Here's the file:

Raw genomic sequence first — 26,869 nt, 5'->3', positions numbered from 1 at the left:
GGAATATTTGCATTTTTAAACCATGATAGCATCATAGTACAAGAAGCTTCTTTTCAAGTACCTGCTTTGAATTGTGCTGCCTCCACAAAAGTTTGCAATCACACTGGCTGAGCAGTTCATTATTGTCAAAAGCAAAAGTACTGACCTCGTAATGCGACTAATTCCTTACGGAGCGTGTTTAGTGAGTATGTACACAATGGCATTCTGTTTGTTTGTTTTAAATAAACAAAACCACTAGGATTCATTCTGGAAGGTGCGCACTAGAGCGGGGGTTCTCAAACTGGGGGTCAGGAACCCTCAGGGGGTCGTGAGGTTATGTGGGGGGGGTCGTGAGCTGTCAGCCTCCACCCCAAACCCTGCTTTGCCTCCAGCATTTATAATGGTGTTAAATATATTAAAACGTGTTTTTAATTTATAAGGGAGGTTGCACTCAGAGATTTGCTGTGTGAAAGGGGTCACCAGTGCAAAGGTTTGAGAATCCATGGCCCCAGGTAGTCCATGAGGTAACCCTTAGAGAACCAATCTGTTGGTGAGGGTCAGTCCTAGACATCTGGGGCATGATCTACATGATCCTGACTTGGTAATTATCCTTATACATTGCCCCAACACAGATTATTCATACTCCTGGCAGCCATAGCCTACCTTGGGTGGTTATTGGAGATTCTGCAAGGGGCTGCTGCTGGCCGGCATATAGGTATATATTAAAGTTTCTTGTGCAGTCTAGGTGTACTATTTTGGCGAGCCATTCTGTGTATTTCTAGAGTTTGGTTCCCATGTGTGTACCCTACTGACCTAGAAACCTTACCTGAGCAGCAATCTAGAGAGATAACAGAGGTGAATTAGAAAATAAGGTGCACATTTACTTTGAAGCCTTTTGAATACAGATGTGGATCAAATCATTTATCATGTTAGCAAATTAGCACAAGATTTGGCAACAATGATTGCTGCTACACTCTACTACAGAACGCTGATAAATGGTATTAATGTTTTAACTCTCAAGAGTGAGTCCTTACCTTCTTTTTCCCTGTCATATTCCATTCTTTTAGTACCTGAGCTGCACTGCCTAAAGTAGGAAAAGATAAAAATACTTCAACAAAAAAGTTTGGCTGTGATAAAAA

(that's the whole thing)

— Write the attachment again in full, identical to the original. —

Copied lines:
Raw genomic sequence first — 26,869 nt, 5'->3', positions numbered from 1 at the left:
GGAATATTTGCATTTTTAAACCATGATAGCATCATAGTACAAGAAGCTTCTTTTCAAGTACCTGCTTTGAATTGTGCTGCCTCCACAAAAGTTTGCAATCACACTGGCTGAGCAGTTCATTATTGTCAAAAGCAAAAGTACTGACCTCGTAATGCGACTAATTCCTTACGGAGCGTGTTTAGTGAGTATGTACACAATGGCATTCTGTTTGTTTGTTTTAAATAAACAAAACCACTAGGATTCATTCTGGAAGGTGCGCACTAGAGCGGGGGTTCTCAAACTGGGGGTCAGGAACCCTCAGGGGGTCGTGAGGTTATGTGGGGGGGGTCGTGAGCTGTCAGCCTCCACCCCAAACCCTGCTTTGCCTCCAGCATTTATAATGGTGTTAAATATATTAAAACGTGTTTTTAATTTATAAGGGAGGTTGCACTCAGAGATTTGCTGTGTGAAAGGGGTCACCAGTGCAAAGGTTTGAGAATCCATGGCCCCAGGTAGTCCATGAGGTAACCCTTAGAGAACCAATCTGTTGGTGAGGGTCAGTCCTAGACATCTGGGGCATGATCTACATGATCCTGACTTGGTAATTATCCTTATACATTGCCCCAACACAGATTATTCATACTCCTGGCAGCCATAGCCTACCTTGGGTGGTTATTGGAGATTCTGCAAGGGGCTGCTGCTGGCCGGCATATAGGTATATATTAAAGTTTCTTGTGCAGTCTAGGTGTACTATTTTGGCGAGCCATTCTGTGTATTTCTAGAGTTTGGTTCCCATGTGTGTACCCTACTGACCTAGAAACCTTACCTGAGCAGCAATCTAGAGAGATAACAGAGGTGAATTAGAAAATAAGGTGCACATTTACTTTGAAGCCTTTTGAATACAGATGTGGATCAAATCATTTATCATGTTAGCAAATTAGCACAAGATTTGGCAACAATGATTGCTGCTACACTCTACTACAGAACGCTGATAAATGGTATTAATGTTTTAACTCTCAAGAGTGAGTCCTTACCTTCTTTTTCCCTGTCATATTCCATTCTTTTAGTACCTGAGCTGCACTGCCTAAAGTAGGAAAAGATAAAAATACTTCAACAAAAAAGTTTGGCTGTGATAAAAA